Sri Lanka Can Improve Data-IMF

dollarsGross domestic product calculations to be more in line with international standards and the country does not yet comply with the highest data dissemination standards, the International Monetary Fund has said.
“The national accounts suffer from insufficient data sources and undeveloped statistical techniques,” an IMF country report following so-called Article IV consultations on Sri Lanka said.”The country does not have periodic comprehensive benchmarks or a system of regular annual surveys of establishments. A statistical business register, which would serve as the main basis for conducting sample surveys, is not available.

“As a result, the few surveys that are conducted do not have good sample frames.”

But most the underlying data are timely, the report said.

“However, detailed data needed to measured both output and intermediate consumption are mostly unavailable or not collected,” the report cautioned.

“As a result, the estimates of gross value added are prepared directly relying on outdated fixed ratios established from the base year 1996, often with outdated studies or ad hoc assumptions.

“Quarterly indicators are used for compiling quarterly value-added estimates.

“The methodology for deriving GDP at constant prices is not satisfactory. Expenditure estimates are available only annually and rely mostly on commodity flow techniques.”

 

Sri Lanka’s most widely watched Colombo Consumer Price Index could also be improved to cover the entire island and the IMF had suggested ways to overcome “missing prices”.There have been concerns raised about the absence of alcohol and cigarettes by statisticians and other analysts. Sri Lanka suddenly stopped an all island index when inflation started to shoot up over 30 percent during 2007.

But critics say most countries try to understate inflation and Sri Lanka may be doing it less than some advanced nations, who use very sophisticated mathematical methods to understate inflation and smoothen spiking prices found in the real world.

The IMF said fiscal statistics could also be improved and there would be technical missions in 2013 and 2014 to help.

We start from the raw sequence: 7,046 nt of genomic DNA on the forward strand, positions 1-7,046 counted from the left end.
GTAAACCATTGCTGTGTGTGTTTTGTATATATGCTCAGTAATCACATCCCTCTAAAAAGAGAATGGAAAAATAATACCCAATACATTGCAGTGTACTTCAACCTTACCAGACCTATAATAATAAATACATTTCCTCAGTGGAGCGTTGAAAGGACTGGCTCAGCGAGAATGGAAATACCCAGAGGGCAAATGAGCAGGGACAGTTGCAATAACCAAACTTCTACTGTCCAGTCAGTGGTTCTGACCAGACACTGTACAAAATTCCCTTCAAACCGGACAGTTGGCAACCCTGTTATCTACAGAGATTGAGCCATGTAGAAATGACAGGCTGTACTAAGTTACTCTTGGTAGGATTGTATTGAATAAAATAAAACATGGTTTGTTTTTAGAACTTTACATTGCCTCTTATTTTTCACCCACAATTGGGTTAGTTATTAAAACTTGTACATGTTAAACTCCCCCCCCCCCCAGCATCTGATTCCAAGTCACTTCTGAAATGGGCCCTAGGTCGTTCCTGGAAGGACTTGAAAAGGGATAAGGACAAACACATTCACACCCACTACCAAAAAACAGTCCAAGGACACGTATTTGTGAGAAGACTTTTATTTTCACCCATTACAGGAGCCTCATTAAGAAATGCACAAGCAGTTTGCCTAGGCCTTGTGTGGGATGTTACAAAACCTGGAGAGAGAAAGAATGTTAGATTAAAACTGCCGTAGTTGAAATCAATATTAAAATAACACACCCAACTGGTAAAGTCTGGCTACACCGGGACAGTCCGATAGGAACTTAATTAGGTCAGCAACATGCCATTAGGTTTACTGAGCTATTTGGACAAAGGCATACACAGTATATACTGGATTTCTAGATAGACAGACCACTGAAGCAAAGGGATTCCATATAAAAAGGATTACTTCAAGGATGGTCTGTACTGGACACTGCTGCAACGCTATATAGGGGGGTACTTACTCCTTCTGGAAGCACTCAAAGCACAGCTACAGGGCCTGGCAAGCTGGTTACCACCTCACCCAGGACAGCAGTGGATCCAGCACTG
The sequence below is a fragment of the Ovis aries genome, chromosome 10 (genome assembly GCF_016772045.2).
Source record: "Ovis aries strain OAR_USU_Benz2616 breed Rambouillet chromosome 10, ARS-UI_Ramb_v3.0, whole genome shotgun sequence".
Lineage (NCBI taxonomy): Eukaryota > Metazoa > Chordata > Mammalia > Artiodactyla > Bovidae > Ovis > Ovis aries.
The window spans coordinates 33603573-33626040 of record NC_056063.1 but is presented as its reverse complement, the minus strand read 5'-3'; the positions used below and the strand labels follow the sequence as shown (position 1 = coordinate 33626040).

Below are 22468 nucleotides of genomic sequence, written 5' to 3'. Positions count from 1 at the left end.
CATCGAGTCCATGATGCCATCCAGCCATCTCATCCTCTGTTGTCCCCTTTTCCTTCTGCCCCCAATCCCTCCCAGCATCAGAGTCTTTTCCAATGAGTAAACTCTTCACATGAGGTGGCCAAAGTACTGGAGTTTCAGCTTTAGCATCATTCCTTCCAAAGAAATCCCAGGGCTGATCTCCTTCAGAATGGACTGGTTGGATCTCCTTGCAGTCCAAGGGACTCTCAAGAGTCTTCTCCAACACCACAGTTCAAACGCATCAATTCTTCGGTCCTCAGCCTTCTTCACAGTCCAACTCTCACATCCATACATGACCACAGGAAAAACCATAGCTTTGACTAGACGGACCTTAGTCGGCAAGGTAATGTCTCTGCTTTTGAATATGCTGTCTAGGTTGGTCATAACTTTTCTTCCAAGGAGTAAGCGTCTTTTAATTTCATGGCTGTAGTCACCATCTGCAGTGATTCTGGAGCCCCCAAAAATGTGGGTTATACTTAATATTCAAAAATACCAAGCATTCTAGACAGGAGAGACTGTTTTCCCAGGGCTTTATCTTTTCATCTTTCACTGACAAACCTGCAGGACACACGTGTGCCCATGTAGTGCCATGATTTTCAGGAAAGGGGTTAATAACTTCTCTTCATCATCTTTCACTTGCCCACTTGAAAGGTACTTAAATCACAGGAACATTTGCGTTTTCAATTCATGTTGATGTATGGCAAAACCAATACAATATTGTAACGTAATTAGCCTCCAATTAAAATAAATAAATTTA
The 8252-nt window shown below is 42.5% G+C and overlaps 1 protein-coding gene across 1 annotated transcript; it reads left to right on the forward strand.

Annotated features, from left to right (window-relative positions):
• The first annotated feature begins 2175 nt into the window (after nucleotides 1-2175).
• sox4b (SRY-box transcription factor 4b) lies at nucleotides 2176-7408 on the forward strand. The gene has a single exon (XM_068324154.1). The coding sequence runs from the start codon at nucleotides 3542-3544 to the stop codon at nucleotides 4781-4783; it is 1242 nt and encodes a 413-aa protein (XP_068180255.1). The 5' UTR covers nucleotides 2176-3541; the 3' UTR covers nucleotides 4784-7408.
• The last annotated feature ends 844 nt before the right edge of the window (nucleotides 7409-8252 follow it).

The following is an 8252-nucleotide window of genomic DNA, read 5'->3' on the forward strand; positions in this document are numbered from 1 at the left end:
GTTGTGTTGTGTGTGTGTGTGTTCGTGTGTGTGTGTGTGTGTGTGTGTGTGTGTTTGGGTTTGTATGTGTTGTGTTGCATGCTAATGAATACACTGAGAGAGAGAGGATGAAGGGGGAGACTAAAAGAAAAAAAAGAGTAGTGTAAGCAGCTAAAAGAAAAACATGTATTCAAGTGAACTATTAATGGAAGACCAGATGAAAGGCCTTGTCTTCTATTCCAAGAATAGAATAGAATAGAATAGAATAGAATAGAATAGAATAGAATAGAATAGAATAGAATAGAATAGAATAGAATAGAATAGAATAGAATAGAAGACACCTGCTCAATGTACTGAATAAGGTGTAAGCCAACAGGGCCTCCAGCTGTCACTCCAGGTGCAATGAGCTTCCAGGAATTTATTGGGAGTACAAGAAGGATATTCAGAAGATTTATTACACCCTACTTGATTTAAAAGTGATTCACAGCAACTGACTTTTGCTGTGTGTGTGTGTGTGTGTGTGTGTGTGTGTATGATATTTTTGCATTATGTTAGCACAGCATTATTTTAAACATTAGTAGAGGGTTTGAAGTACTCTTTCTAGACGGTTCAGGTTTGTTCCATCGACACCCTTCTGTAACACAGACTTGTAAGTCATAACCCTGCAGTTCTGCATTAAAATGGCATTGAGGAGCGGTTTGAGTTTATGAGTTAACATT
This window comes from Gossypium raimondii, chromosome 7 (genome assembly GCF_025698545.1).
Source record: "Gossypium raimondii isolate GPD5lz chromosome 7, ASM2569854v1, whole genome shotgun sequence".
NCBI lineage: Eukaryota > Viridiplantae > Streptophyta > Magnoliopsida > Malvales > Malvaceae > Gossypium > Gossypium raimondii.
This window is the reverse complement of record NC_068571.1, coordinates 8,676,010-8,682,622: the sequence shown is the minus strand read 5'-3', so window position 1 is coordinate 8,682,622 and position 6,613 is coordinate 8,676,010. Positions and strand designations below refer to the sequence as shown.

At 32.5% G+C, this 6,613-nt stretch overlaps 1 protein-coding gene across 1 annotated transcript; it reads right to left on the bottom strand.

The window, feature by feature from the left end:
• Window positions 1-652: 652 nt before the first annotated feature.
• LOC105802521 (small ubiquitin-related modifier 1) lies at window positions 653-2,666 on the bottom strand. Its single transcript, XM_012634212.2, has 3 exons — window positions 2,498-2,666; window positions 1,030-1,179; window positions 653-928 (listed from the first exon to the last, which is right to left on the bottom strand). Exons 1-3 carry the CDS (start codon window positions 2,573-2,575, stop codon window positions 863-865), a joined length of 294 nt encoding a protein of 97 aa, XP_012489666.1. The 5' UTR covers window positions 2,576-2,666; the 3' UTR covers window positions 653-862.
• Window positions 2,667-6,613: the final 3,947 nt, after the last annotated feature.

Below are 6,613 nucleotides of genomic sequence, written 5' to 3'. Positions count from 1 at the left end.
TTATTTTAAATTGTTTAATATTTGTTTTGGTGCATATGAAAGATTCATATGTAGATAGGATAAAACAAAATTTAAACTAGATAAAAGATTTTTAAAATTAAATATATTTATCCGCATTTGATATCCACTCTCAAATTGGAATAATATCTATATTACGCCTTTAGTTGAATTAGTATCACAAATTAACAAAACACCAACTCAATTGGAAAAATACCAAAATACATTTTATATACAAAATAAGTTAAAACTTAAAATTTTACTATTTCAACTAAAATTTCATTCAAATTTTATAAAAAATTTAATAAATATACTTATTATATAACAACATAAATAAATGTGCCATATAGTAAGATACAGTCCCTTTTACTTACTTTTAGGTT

Monetary and balance of payments data could also be improved particularly in relation to treating foreign currency deposits, the report said.

Sri Lanka has been a participant of IMF’s General Data Dissemination System (GDDS) since July 2000.

“In February 2003, the authorities appointed a coordinator with the objective of subscribing to the Special Data Dissemination Standard (SDDS),” the report said.

“Work is in progress toward meeting all SDDS requirements.”

IMF’s resident representative Koshy Mathai told reporters earlier this month that the website of Sri Lanka’s central bank was one of the most informative, according to feedback he has received.

As a person living in Colombo, he said the price index did not appear to be very far off reality.

Critics of GDP have said such aggregates are largely meaningless for many reasons including counting wasteful state spending as value added, ignoring non-monetary transactions, the black economy, depreciation and counting the cost battling state regulations as consumption.

When autarkists chasing ‘self-sufficiency’ push up food prices through price support schemes, GDP and per capita GDP can go up, but people can go hungry and their children can suffer malnutrition.

There are also more fundamental arguments against using prices – exchange rates of various goods and services among people – to measure an aggregate of output over time.

“The attempt to determine in money the wealth of a nation or the whole mankind are as childish as the mystic efforts to solve the riddles of the universe by worrying about the dimension of the pyramid of Cheops,” economist Ludwig von Mises wrote in Human Action.

“The money equivalents as used in acting and in economic calculation are money prices, i.e., exchange ratios between money and other goods and services.

“The prices are not measured in money; they consist in money. Prices are either prices of the past or expected prices of the future. A price is necessarily a historical fact either of the past or of the future.

“There is nothing in prices which permits one to liken them to the measurement of physical and chemical phenomena.”

Due to the obsession with growth numbers that began in the last century due to ‘macro-economics’ politicians and state interventionists are now pushed into ‘stimulus’ and other measures to show ‘growth’.

The way GDP is measured to show ‘growth’ from wasteful state spending and understating inflation generates a natural bias for interventionists to spend or print money or both to generate bigger numbers and generate economic instability as a consequence.

If bigger GDP numbers can be generated statistically in the first instance instead of through dangerous manipulations of money supply and budgets, critics say the problem can be solved before it starts.(LBO)

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